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Thursday, July 09, 2009

They don't want a state!

Although he still clings to the hope that the 'experts' are wrong, Sever Plocker has apparently awoken to the reality that the 'Palestinians' don't want a state.
In a June 11 New York Review of Books article, written by Hussein Agha and Robert Malley, they two prominent experts argue the following: “Unlike Zionism, for whom statehood was the central objective, the Palestinian fight was primarily about other matters…Today, the idea of Palestinian statehood is alive, but mainly outside of Palestine…A small fraction of Palestinians, mainly members of the Palestinian Authority's elite, saw the point of building state institutions, had an interest in doing so, and went to work. For the majority, this kind of project could not have strayed further from their original political concerns…”

The two experts sum up by arguing that the notion of a Palestinian state is perceived as a foreign import, and as a convenient outlet for foreign elements who interfere with the Palestinian people’s independent wishes. They point to the “transformation of the concept of Palestinian statehood from among the more revolutionary to the more conservative.” Moreover, Agha and Malley argue that in the past, when Yasser Arafat seemingly endorsed the creation of a Palestinian state and even threatened to declare its establishment, he did not adopt an unequivocal stance and did not make his intentions clear. Since Arafat’s death, the notion of statehood lost the remaining popular support it enjoyed.

The message conveyed in the article is greatly commensurate with the argument presented in the new book published by Benny Morris, the leading historian of the Arab-Israeli conflict. The book, titled One State, Two States (Yale University Press, 2009,) details the notion of “two states for two people” starting with the early stages of Zionism and until today. The conclusion is as follows: The Palestinians never adopted the notion of an independent and sovereign Palestinian state existing alongside Israel, regardless of its borders; similarly, the Palestinians have rejected the notion of a joint bi-national state.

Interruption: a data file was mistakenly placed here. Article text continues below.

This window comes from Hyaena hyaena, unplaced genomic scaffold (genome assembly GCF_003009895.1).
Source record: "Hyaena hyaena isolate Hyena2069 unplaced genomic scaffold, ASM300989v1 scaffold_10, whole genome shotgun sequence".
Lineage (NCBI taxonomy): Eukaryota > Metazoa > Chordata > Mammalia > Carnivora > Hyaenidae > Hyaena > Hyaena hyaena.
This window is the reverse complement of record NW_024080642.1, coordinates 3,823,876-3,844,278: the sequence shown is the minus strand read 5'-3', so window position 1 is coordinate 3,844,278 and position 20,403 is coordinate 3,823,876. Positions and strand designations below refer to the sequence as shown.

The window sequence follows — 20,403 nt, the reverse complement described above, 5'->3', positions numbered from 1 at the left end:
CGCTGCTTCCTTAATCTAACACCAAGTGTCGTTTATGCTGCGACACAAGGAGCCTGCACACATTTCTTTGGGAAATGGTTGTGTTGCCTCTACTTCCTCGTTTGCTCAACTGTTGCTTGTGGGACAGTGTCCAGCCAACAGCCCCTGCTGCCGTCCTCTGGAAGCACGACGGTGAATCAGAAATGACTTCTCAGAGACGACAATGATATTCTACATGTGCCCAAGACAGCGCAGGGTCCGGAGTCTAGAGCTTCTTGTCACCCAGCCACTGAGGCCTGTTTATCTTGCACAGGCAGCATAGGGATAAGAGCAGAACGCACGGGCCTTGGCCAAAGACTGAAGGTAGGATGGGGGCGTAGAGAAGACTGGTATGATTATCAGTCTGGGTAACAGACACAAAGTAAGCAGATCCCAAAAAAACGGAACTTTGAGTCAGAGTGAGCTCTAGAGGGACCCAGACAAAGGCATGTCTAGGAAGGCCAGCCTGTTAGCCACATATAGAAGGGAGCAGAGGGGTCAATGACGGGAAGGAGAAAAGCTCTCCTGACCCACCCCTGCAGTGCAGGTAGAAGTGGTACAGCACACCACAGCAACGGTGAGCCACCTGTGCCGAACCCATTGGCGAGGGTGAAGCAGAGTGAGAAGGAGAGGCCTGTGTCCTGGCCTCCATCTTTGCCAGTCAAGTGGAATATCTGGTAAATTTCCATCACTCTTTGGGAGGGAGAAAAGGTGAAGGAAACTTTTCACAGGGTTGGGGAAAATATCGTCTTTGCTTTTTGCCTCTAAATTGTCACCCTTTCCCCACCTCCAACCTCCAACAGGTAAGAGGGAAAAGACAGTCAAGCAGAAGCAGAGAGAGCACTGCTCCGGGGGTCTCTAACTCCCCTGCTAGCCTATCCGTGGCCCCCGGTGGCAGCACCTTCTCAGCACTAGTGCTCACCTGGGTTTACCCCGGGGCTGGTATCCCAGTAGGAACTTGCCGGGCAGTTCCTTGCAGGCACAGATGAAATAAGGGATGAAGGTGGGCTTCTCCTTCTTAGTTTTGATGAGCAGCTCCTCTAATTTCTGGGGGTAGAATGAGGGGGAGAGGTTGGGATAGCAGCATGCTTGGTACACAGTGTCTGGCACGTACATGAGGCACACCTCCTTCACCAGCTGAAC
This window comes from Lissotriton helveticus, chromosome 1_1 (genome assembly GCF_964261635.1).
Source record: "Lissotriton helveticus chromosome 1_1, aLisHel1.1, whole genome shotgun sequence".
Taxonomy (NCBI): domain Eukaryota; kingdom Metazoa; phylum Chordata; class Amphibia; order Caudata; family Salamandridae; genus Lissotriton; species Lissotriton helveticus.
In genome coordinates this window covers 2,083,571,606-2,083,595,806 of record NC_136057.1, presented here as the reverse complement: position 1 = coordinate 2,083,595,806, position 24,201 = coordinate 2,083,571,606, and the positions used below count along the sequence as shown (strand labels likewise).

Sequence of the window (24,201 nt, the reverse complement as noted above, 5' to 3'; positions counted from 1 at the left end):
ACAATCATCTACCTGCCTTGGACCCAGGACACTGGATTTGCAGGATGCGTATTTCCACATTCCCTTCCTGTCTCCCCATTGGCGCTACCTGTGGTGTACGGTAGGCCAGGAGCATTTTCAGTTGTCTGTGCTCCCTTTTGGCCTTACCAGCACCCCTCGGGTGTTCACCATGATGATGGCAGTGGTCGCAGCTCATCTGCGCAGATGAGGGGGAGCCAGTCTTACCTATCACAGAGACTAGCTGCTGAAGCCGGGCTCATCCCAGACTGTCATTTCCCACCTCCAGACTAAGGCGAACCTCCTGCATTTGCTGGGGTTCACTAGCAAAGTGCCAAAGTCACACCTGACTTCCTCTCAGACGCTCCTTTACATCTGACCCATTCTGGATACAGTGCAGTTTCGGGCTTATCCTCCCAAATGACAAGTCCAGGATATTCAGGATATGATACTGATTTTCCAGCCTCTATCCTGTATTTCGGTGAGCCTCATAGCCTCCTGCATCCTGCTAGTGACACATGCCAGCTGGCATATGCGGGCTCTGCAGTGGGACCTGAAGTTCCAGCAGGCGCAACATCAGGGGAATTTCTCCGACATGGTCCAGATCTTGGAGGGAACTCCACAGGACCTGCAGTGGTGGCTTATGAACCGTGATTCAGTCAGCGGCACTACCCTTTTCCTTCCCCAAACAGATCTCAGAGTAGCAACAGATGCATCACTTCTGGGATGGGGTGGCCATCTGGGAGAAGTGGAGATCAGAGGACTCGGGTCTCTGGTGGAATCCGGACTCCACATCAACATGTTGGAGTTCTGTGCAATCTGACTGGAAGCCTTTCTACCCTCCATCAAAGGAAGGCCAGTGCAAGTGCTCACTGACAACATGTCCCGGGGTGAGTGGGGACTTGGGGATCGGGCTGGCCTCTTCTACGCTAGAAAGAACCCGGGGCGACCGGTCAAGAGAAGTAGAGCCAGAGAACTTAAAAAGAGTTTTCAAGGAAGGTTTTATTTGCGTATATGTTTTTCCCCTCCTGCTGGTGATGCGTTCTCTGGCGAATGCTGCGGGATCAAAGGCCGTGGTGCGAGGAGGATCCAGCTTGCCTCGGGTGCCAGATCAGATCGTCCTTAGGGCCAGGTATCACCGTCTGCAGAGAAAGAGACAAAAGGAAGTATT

After analyzing the official documents of Fatah, the PLO, and the Palestinian Authority, as well as statements made by Palestinian leaders, Professor Morris concludes that from the very beginning, the Palestinian national movement views Palestine as an Arab and Muslim state in its entirety.

Arafat was the only prominent Palesitnian leader who appeared to modify his original position and aspire for the “two-state solution.” In his letter to Yitzhak Rabin dated September 9, 1993, Chairman Arafat recognized the State of Israel’s right to exist in peace and security. However, argues Morris, those were empty words, written solely for the pupose of signing the Oslo Accords.
Read the whole thing. Do the 'Palestinians' want a state? You bet they don't. Life is good now. They want to continue the 'revolution.'


At 8:21 PM, Blogger Andre (Canada) said...

What took them so long?
Even a moron just has to listen to what palestinains say and read their various constitutions to realize that palestinians (if there is such a thing by the way) have one goal and one goal only: the destruction of Israel.
It really is not that complicated!

At 9:07 PM, Blogger NormanF said...

As I said in the previous thread, Israel has gone a long way in accepting Palestinian aspirations. In the same period of time, the Palestinians have never accepted Jewish aspirations.Yes, Arafat accepted Israel as a fact. But he and his successors have never accepted the legitimacy of the Jewish nationalism called Zionism. And the Palestinians to this very day uniformly reject a state if its conditioned upon acceptance of Jewish self-determination and a permanent end to the continuation of the conflict. In short, there will be no Palestinian state since the other side does not want to co-exist with Israel.


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